Scarlett is the main character in Gone With the Wind, and its natural to see parallels between her and the author, Margaret Mitchell. Like Scarlett, Mitchell broke down barriers for women in the professions (Mitchell as a journalist, Scarlett as a mill owner). And like Scarlett, Mitchell married more than once, and those marriages were not all happy (Mitchell's first husband was an alcoholic).
But in some ways, Mitchell is less like Scarlett than she is like Ashley Wilkes. Scarlett, after all, hates to read, and knows just about nothing about current events or literature. It's Ashley who is cultured; Ashley who cares about writing and art; Ashley who, like Mitchell, is educated and thoughtful.
There are numerous scenes in the novel where Ashley tries to explain philosophy or history or what is happening in the South to Scarlett, and she always furrows her brow and just gets more confused (see 31.88-93, for example). In these scenes, Ashley becomes the voice of Margaret Mitchell, trying to explain the themes of the novel to the main character, who is hopelessly at sea.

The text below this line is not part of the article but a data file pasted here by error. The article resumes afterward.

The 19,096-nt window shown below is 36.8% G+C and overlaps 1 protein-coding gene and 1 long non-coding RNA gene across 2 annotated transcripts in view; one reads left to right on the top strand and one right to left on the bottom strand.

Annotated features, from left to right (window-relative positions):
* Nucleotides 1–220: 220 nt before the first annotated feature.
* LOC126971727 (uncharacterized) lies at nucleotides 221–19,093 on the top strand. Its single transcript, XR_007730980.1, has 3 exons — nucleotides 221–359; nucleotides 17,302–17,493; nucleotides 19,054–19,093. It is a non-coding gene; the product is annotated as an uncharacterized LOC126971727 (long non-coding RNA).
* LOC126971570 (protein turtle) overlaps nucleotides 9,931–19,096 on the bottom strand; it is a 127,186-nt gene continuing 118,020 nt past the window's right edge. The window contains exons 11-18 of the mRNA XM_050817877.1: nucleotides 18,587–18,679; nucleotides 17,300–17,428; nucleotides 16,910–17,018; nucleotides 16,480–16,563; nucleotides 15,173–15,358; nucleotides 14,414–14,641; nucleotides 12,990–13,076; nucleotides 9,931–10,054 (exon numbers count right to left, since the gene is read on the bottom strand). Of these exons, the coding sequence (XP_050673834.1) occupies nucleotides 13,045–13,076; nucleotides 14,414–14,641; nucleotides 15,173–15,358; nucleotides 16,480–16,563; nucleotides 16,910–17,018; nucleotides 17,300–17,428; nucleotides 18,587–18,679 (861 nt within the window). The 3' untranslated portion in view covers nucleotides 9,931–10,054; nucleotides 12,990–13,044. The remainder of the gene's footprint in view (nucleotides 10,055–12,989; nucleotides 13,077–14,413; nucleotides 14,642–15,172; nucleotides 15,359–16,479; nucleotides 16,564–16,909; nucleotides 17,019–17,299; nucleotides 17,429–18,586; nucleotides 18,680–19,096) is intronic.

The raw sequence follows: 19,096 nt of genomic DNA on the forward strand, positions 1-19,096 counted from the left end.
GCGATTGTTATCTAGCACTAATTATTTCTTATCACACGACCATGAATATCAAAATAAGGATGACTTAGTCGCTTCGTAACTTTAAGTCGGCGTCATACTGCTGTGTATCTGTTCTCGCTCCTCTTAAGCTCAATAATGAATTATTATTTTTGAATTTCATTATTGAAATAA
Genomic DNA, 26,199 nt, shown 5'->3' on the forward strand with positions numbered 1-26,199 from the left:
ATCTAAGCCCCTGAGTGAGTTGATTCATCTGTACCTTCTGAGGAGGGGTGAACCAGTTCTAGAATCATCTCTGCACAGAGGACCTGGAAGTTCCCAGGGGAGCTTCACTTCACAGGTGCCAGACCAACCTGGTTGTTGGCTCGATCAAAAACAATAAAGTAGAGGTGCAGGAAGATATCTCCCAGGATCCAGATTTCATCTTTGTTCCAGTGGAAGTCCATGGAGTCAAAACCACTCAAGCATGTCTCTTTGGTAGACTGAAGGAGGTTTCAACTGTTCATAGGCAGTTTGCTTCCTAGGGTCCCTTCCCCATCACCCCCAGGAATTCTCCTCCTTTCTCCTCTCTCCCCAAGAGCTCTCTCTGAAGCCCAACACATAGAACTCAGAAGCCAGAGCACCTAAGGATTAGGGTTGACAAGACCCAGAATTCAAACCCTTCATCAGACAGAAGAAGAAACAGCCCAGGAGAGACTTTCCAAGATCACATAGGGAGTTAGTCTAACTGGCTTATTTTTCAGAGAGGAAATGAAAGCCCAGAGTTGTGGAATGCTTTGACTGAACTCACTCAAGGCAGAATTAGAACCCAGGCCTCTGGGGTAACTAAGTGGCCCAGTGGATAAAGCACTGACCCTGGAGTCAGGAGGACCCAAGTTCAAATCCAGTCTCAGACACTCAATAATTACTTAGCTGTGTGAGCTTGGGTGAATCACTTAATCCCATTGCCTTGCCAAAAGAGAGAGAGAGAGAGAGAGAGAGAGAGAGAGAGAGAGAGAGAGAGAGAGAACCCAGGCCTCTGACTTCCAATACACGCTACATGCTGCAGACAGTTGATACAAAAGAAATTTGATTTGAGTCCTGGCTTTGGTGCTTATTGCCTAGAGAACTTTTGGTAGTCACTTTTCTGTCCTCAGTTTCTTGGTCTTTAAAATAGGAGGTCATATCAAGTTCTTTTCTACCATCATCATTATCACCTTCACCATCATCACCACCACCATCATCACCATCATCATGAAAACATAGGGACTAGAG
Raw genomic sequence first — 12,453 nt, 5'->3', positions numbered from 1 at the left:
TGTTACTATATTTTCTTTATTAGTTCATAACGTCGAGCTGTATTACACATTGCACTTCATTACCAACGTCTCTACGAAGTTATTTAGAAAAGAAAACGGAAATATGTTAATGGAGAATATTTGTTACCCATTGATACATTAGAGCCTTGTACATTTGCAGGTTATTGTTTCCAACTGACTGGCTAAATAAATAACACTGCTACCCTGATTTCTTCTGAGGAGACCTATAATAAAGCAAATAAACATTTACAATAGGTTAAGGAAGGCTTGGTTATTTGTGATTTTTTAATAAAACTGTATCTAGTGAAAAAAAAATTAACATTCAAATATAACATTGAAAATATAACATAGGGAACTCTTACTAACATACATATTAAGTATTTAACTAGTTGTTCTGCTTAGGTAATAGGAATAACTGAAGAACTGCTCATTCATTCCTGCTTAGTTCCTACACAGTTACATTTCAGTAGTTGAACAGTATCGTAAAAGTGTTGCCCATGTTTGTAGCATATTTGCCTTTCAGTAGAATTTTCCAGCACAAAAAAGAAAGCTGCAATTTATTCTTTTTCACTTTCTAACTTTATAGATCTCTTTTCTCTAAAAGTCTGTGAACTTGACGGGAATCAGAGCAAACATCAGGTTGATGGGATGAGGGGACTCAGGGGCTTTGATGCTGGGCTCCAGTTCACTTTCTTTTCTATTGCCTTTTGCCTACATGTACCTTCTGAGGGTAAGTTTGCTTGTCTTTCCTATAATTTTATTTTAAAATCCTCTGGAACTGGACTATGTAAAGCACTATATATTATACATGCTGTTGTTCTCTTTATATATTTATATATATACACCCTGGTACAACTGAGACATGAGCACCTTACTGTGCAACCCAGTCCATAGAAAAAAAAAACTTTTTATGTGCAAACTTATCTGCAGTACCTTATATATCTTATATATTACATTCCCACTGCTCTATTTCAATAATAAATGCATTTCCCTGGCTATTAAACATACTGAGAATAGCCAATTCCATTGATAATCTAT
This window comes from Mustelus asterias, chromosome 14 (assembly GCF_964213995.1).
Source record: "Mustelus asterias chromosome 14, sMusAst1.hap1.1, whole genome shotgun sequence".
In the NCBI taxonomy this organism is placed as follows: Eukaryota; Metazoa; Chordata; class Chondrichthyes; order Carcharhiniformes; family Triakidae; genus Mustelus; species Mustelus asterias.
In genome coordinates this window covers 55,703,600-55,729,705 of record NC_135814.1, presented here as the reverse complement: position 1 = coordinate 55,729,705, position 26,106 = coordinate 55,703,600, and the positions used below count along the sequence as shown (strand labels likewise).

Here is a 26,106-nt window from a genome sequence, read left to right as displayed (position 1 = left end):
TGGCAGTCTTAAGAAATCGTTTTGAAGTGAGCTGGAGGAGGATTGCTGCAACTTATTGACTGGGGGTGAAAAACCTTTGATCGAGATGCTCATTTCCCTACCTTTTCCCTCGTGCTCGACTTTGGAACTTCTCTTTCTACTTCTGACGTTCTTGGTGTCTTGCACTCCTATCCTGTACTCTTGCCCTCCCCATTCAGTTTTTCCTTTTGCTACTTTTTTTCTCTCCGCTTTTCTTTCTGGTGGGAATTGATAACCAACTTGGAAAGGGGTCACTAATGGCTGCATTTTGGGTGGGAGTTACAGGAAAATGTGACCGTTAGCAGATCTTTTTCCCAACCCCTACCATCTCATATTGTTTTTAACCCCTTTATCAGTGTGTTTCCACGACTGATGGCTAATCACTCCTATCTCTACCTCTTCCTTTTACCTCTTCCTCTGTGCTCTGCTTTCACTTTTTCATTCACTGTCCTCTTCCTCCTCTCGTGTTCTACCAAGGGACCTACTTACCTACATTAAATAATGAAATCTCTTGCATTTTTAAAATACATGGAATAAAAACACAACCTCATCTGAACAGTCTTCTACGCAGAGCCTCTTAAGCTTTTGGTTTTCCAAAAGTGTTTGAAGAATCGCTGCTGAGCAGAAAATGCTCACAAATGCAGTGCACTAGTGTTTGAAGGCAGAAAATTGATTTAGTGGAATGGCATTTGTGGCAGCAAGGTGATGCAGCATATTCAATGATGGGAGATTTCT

So does that mean that Mitchell likes Ashley more than Scarlett? Well, no, not really. It's true that the novel often condemns Scarlett for the very traits that seem to come from Mitchell—her drive, her stick-to-itiveness, her supposedly unwomanly ambition (you don't write a best-selling novel the way Mitchell did without having a ton of ambition).
But the novel also condemns Ashley—and again for the very traits which seem to link him to his author. Gerald early on calls Ashley "queer" (2.104) because he's interested in art and poetry and culture, and that's not just a description, but a condemnation of unmanliness. Ashley is often referred to as a dreamer—and because he's a dreamer he's "as helpless as a turtle on his back" (40.102). Not exactly a vote of confidence for dreams.
Ashley is useless—and he's useless precisely because he's the one person in the novel who could have written the novel. When Ashley says, "I do not know what the future will bring, but it cannot be as beautiful or as satisfying as the past" (11.16), his vision of a beautiful Confederate past, and his eagerness to dwell there, is also Mitchell's vision and eagerness. She's written a whole book to create the vision of a beautiful, satisfying past. But whereas Mitchell's vision brought her fame and fortune, Ashley's makes him barely fit to live.
Which just goes to show, if you have a choice, it's better to be a writer than a character. As for whether it's better to be Ashley or Rhett, well, we'll leave that one up to you.